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Boats

Pacific Mariner 65

PMY Boat Test: Pacific Mariner 65
Pacific Mariner 65— By Richard Thiel — August 1998

Priced to Move
Pacific Mariner’s 65-footer offers turnkey performance and a bottom line you won’t believe.
   
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• Part 1: Pacific Mariner 65
• Part 2: Pacific Mariner 65 continued
• Pacific Mariner 65 Specs
• Pacific Mariner 65 Deck Plan


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If ever there were an oxymoronic blending of opulence and frugality, it would be the term “bargain motoryacht.” Yet there’s no other way to describe the Pacific Mariner 65, a yacht with modern construction and good performance that is offered complete—right down to the watermaker, 15-foot tender, and stabilized DSS television system.

Even skeptics will be hard-pressed to find a corner that’s been cut to reach that figure. It certainly isn’t in the construction, where the 65 shames a lot of pricier competitors. The hull is solid FRP below the waterline and employs vacuum-bagged Airex above. Stringers are foam-encapsulated in FRP with higher density foam used for engine beds. Three watertight bulkheads are of two-inch-thick vacuum-bagged Divinycell and, like every bulkhead, are bonded to the hull for increased rigidity. The saloon sole is 1 1/2-inch-thick vacuum-bagged Divinycell composite; other flooring is of treated wood.

The 65 is a three-piece boat: hull, deck, and cockpit liner. Everything above the sheer line from forepeak to the end of the flying bridge, except the radar arch, is one piece of vacuum-bagged, Corecell-cored fiberglass. Each side mullion is a ring frame cored with eight-pound-density Divinycell, which provides outstanding rigidity. The deck is through-bolted and fiberglassed to the hull.

Pacific Mariner certainly didn’t cheat on size either. Actual hull length, minus the standard four-foot-long swim platform, is 64'11". Inside, the rooms are big and headroom exceeds 6'8". The saloon is about 20 feet long and bright, thanks to all those side windows and a nearly all-glass aft bulkhead with starboard sliding door. (Each window has its own miniblind, and there’s a full-width curtain for the aft bulkhead.)

The feeling of spaciousness here is enhanced by a lack of clutter. The principal piece of furniture is an L-shape leather couch in the aft port corner facing a lovely camphor-wood high/low table. The only other furniture is a pair of Danish modern chairs on the starboard side framing a small table that drops flush to the hull side. The forward bulkhead is devoted to built-ins: a port-side wetbar with U-Line refrigerator/freezer below and glass stowage above, a well-equipped entertainment center on centerline with RCA DSS tuner and TV, VCR, dual-tape deck, five-CD changer, and AM/FM stereo tuner by JVC. Everything is wired to Bose speakers, and built-in VCR tape and CD stowage racks.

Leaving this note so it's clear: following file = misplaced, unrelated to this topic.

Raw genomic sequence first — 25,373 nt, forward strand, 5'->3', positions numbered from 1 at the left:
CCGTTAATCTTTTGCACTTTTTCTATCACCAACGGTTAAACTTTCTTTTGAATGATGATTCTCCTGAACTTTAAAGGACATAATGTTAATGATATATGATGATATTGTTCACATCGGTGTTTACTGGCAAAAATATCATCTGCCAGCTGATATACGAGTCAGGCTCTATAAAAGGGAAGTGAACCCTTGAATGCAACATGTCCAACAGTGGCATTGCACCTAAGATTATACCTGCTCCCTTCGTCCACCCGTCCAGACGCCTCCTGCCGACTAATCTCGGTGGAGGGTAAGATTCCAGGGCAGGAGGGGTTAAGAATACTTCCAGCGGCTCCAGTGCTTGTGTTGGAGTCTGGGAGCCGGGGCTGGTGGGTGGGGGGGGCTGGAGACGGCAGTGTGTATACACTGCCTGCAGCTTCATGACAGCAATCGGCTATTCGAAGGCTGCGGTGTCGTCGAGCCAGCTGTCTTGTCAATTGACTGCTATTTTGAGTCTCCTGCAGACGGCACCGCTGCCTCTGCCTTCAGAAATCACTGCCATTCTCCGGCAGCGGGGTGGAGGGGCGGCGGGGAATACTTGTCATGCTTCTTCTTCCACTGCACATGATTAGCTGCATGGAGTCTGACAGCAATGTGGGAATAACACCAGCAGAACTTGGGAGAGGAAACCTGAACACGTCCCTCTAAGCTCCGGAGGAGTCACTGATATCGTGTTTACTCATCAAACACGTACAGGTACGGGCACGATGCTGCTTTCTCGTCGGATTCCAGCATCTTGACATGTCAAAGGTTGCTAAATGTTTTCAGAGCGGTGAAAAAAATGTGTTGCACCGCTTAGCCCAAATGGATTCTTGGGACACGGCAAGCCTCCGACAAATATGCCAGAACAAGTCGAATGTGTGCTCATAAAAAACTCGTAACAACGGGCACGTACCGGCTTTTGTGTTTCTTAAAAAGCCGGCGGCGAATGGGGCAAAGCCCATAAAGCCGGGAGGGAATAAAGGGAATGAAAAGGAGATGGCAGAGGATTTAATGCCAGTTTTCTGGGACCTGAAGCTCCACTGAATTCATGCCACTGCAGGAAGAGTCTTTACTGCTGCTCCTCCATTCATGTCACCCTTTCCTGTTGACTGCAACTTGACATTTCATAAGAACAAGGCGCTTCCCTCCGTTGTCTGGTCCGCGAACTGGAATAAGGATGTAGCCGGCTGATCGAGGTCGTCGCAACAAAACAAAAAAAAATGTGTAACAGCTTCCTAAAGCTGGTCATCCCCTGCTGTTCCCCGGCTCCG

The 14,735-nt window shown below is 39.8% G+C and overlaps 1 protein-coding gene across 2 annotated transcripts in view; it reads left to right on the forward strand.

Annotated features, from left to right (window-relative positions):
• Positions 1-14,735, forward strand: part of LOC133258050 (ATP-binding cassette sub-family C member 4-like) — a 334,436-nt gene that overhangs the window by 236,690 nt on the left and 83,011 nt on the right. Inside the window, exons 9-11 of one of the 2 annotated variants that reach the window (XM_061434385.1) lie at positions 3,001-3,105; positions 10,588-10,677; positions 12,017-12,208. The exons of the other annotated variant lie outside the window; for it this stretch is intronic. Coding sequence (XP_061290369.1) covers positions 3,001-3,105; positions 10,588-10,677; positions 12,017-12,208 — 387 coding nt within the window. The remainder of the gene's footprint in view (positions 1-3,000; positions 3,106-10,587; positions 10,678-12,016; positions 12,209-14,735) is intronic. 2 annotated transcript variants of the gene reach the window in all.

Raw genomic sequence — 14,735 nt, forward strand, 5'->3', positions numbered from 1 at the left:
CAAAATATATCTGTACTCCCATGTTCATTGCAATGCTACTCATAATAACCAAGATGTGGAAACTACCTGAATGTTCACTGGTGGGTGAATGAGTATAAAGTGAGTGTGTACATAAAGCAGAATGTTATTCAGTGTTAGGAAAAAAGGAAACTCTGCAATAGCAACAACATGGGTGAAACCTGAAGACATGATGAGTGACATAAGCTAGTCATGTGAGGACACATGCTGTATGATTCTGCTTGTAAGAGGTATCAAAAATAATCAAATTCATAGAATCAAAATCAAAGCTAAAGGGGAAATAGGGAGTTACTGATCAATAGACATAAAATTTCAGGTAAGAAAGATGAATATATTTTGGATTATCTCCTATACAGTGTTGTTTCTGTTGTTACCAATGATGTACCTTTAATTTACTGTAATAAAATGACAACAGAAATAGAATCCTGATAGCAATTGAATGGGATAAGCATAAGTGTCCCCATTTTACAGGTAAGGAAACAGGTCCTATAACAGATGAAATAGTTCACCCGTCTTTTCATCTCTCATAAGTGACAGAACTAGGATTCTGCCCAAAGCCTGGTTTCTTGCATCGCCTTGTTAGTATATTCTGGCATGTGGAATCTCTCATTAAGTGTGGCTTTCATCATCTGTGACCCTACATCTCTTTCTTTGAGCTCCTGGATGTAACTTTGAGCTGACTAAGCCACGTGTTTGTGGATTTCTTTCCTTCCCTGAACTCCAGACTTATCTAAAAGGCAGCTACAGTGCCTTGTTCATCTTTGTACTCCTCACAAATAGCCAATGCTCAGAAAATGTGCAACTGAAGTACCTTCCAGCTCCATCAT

Decor here and throughout, the work of Cheryl McLaughlin, aims for mass appeal and simplicity: light carpet, upholstery, and overheads, accenting satin-finished teak. If you’re thinking of bringing your stylist aboard, forget it. Although the company allows flexibility in fabrics, carpets, and some furniture, all bulkheads stay where they are.

Walk forward, up three starboard steps and past the flying bridge stairway (there’s another in the cockpit), and you come to the galley, dining area, and pilothouse—all in one space with no partitions and framed by glass on three sides. This is a terrific plan because it allows people in all three spaces to not only converse but to commingle.

The galley is equipped as you’d expect—double-wide refrigerator, flush-top stove with microwave above, double sink, dishwasher, trash compactor, even a Lazy Susan in a corner cabinet so you can use all the space. Countertops are a light shade of Corian, which the company mills with a raised lip so things won’t roll off. The sole is vinyl that looks for all the world like wood planking. There’s even a two-foot by two-foot hatch above for ventilation (though air conditioning is standard). To starboard are built-in cabinets for dishes (china and silverware for eight are included), just a short walk to the eight-person dining table, elevated to give occupants a better view.

Fully forward is the lower helm, with two pedestal seats—not the electrically adjustable machines you often see, but perfectly comfortable nonetheless. They are affixed to the sole by large knob-screws, so you can easily remove them for vacuuming. Sightlines are superb—at 5'10", I could see the forepeak while seated—and visibility through the three-piece windshield should remain good in inclement weather, thanks to Hepworth 50-mm articulated wipers with integral washers.

Next page > Pacific Mariner 65 continued > Page 1, 2, 3, 4

This article originally appeared in the January 2003 issue of Power & Motoryacht magazine.

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